After spending some time looking the head of the Buddha, it’s time to take a look at the feet of the Buddha. To go there, you have to walk through an alleyway of plaques, sucking up to the officials of the day with their handwriting on the wall. But I have to say, Deng Xiaoping, the Chief Architect of the Chinese Economic Miracle, did a nice work at calligraphy.
And on the way down to the feet of the Buddha, you can see these modern carvings of calligraphers from modern times.
The Architect Behind the Buddha
This project was initiated by a monk called Hai Tong 海通. He was concerned about the long-suffering of the people who earned their living around the confluence of the three rivers. The recurring floods disrupted their daily activities and put them at great risk. He thought that a buddha carved into the mountain would suppress the river dragons causing the flooding and fierce torrents.
During the construction, he spent every last dollar on the buddha and stayed in the cave behind the construction site. By the time Hai Tong passed away, the project was half done. It was continued by two of his ardent disciples. They finished it in 803 BC.
The safety of the people was secured as since then no accident was reported. In actual fact, the currents of the rivers were altered by deposits from excavating the mountain for building the Giant Buddha.
Restoration work was on-going for this outdoor statue that is constantly bombarded by the elements of nature. So smart engineers and artisans in the 80s built a sample wall so the they can compare deterioration with new tiles and paints.
The site and the statue were listed as UNESCO World Heritage Site (as part of the Mount Emei Scenic Area) in 1996.
Other Sights on the Mountain
Besides the Buddha, there are other sights within the mountain compound.
There’s another attraction that require a separate ticket. I would advice you to skip it as there’s no artefacts or relics that are the actual thing in there. It’s a tourist trap that is just showing a bunch of replicas.
Nothing much to see in the Steele Garden 碑林 as well, but it’s on the way to the exit.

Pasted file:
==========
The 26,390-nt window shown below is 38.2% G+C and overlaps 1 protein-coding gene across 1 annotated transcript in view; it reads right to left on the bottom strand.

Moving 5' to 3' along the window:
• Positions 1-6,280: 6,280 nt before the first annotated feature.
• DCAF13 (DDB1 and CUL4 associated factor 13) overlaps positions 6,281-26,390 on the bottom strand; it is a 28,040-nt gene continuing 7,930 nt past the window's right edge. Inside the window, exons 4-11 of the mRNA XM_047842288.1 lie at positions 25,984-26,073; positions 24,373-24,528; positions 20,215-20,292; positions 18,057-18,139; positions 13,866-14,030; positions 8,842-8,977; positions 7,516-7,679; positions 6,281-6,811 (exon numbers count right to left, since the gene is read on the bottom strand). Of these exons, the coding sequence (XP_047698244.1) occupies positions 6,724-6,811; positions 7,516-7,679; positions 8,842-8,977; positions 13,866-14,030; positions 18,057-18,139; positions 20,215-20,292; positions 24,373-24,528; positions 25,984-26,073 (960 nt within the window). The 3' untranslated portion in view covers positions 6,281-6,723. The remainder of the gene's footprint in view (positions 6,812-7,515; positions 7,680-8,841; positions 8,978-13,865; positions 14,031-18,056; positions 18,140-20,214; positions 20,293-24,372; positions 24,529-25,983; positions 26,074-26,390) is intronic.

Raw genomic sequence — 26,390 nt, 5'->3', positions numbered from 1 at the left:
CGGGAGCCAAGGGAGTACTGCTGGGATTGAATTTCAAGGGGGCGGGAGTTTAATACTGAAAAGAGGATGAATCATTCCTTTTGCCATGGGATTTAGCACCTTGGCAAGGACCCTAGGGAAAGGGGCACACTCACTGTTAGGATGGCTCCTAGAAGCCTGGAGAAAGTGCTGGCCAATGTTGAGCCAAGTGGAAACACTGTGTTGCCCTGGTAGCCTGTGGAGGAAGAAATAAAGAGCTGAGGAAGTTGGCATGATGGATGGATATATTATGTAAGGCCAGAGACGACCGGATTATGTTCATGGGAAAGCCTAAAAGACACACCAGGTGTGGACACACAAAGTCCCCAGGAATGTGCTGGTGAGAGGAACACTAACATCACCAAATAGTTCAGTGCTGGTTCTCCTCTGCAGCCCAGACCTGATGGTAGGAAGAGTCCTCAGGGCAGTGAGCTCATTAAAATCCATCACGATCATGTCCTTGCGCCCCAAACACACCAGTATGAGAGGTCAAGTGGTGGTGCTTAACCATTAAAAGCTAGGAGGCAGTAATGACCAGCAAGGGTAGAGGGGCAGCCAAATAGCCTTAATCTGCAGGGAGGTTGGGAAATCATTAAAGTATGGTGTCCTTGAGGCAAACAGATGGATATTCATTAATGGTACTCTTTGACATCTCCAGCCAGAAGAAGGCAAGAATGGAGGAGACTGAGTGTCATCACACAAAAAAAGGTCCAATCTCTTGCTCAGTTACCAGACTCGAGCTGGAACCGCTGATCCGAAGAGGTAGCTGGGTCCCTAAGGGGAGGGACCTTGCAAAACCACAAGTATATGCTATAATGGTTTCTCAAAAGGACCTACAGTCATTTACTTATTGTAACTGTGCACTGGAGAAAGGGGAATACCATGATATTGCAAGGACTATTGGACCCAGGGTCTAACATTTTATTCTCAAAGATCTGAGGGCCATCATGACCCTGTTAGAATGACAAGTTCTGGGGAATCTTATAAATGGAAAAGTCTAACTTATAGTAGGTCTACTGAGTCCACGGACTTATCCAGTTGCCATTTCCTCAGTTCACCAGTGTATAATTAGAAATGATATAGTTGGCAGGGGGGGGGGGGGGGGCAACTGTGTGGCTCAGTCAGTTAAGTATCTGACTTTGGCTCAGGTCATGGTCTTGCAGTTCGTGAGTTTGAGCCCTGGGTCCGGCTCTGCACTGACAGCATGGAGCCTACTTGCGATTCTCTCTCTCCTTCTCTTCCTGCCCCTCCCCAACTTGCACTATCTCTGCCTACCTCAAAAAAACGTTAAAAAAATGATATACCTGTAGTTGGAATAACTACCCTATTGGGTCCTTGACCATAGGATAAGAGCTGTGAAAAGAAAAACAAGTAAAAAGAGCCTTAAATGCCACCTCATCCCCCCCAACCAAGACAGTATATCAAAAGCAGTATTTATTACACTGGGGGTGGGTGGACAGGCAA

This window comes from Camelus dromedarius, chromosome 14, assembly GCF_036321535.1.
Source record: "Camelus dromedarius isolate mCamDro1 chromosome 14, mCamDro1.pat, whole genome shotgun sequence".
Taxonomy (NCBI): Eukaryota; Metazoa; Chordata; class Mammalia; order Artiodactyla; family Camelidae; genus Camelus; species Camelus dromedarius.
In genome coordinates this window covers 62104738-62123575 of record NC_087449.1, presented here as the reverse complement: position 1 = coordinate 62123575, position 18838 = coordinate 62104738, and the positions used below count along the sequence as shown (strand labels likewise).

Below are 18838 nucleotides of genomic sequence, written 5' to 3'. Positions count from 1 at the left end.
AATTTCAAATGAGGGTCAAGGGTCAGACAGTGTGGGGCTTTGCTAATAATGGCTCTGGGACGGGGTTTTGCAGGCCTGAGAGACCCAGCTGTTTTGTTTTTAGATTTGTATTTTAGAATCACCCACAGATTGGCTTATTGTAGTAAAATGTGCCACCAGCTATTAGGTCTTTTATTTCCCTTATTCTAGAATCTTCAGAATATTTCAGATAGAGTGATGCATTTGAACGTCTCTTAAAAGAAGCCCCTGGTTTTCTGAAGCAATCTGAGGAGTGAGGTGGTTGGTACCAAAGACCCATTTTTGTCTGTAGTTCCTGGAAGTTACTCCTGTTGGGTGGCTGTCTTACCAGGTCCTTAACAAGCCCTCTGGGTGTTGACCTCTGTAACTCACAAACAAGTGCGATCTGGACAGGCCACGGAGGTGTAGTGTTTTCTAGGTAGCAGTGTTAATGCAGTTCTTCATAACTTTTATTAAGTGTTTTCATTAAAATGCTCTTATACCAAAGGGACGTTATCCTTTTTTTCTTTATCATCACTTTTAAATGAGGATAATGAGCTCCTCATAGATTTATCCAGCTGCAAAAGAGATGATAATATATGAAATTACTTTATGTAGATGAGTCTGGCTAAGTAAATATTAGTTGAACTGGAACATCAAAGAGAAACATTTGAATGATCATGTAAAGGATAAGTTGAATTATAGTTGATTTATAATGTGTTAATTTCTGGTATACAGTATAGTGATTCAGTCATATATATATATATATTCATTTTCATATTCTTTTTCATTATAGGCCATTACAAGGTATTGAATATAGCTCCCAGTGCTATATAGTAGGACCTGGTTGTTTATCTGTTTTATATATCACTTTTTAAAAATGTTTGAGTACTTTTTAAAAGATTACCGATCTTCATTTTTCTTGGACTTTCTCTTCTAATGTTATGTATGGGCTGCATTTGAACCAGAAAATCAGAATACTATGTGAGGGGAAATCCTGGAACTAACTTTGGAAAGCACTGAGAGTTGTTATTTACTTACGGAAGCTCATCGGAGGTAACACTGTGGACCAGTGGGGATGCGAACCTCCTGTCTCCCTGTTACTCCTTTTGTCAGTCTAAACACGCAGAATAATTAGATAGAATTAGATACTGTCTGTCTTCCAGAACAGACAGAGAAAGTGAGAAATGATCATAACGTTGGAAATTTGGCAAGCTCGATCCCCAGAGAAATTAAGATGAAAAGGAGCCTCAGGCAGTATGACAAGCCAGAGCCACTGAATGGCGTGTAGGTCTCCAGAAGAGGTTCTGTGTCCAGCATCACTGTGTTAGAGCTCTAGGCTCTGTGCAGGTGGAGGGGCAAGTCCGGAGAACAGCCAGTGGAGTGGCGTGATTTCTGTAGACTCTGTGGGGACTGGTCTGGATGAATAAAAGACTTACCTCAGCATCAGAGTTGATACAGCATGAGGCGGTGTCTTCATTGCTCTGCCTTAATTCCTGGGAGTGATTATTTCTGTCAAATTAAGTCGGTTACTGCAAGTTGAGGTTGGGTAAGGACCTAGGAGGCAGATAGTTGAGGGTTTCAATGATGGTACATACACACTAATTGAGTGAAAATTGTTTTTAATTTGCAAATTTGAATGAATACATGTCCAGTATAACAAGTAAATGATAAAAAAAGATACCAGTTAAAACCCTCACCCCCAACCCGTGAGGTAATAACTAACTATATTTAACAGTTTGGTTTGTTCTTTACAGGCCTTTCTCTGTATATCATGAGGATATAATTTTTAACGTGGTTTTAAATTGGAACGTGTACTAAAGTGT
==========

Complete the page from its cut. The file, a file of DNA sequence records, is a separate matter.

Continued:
Lingbao Pagoda 灵宝塔, also known as Lingyun Pagoda 凌云塔, is named after the peak because it stands on the top of Lingbao Peak behind Lingyun Temple. The tower was built in the Tang Dynasty, made of brick and stand 38 meters high with a total of 13 levels. The tower body is hollow, and the stone steps hover along the axis of the tower to the top. The top of the tower is pointed in four corners. The structure and style of Lingbao Pagoda are similar to those of Xi’an Xiaoyan Pagoda 小雁塔.
Seriously, there used to be a Jurassic Park here that featured flora and fauna that resembled the ones in the movie. And they even built fibreglass animatronics dinos for the little ones to look at while they ran around the maze. The plants and maze have remained, but the dinos, thank goodness, have been dismantled.
And just before you reach the carpark exit, there’s an interesting hall with steeles of past monks that had stayed in the temple.
Besides the Leshan Buddha, there are three more attractions around the area. Wuyou Temple 乌尤寺 is located on Wuyou Mountain 乌尤山 (it is actually an island) and was built in Tang Dynasty. Keep walking to the left of the Giant Buddha along the Lingyun Pathway (凌云栈道) and you can reach to Wuyou Temple 乌尤寺 in the west.
Also in the vicinity are two more ancient temples, Bijin Tower 壁津楼 and Mahaoya Tombs 麻浩崖墓. The word “Bi” 壁 is taken from the jade from the Qingyi River, and the word “Jin” 津 means ferry. The original Song Dynasty building has been destroyed. The current building is new, built around Ming Dynasty 🙂 originally Hongchuan Temple 洪川庙, where the statue of the River God was worshipped. Mahaoya Tombs 麻浩崖墓 is a Han Dynasty ancient tombs where some Buddha statues were excavated, showing how long ago Buddhism arrived in Sichuan basin. Unfortunately they were closed when I was there.
About Leshan Giant Buddha 乐山大佛
The Leshan Giant Buddha 樂山大佛 is a 71-metre (233 ft) tall stone statue, built between 713 and 803 AD (during the Tang dynasty).
Due to the large amount of photos, I have divided this series into three parts:
- Going Up and Down – The path going up to the top of hill
- At The Top – Vintage point of looking at the Buddha’s head up close
- By The River – Looking at the Buddha along the river
Visited in Dec 2021